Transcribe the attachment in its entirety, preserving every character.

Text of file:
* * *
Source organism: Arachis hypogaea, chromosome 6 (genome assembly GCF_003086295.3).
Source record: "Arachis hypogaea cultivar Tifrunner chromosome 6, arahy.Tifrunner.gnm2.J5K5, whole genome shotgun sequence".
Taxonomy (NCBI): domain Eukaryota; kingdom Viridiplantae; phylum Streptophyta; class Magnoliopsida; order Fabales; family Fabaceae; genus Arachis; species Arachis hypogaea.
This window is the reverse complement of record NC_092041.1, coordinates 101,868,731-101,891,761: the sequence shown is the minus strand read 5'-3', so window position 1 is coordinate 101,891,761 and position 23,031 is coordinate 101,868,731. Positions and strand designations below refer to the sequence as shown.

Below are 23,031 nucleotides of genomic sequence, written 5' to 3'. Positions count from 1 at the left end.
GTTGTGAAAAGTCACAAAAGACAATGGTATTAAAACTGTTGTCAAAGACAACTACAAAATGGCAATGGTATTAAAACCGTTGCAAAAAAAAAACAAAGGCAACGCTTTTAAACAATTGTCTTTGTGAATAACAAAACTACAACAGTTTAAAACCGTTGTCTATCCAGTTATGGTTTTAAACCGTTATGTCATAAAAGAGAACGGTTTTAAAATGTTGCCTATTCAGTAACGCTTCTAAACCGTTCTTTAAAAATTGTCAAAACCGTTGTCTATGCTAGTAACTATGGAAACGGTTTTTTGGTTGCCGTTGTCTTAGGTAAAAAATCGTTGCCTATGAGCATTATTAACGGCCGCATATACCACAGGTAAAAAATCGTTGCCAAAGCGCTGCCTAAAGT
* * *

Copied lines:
Source organism: Arachis hypogaea, chromosome 6 (genome assembly GCF_003086295.3).
Source record: "Arachis hypogaea cultivar Tifrunner chromosome 6, arahy.Tifrunner.gnm2.J5K5, whole genome shotgun sequence".
Taxonomy (NCBI): domain Eukaryota; kingdom Viridiplantae; phylum Streptophyta; class Magnoliopsida; order Fabales; family Fabaceae; genus Arachis; species Arachis hypogaea.
This window is the reverse complement of record NC_092041.1, coordinates 101,868,731-101,891,761: the sequence shown is the minus strand read 5'-3', so window position 1 is coordinate 101,891,761 and position 23,031 is coordinate 101,868,731. Positions and strand designations below refer to the sequence as shown.

Below are 23,031 nucleotides of genomic sequence, written 5' to 3'. Positions count from 1 at the left end.
GTTGTGAAAAGTCACAAAAGACAATGGTATTAAAACTGTTGTCAAAGACAACTACAAAATGGCAATGGTATTAAAACCGTTGCAAAAAAAAAACAAAGGCAACGCTTTTAAACAATTGTCTTTGTGAATAACAAAACTACAACAGTTTAAAACCGTTGTCTATCCAGTTATGGTTTTAAACCGTTATGTCATAAAAGAGAACGGTTTTAAAATGTTGCCTATTCAGTAACGCTTCTAAACCGTTCTTTAAAAATTGTCAAAACCGTTGTCTATGCTAGTAACTATGGAAACGGTTTTTTGGTTGCCGTTGTCTTAGGTAAAAAATCGTTGCCTATGAGCATTATTAACGGCCGCATATACCACAGGTAAAAAATCGTTGCCAAAGCGCTGCCTAAAGT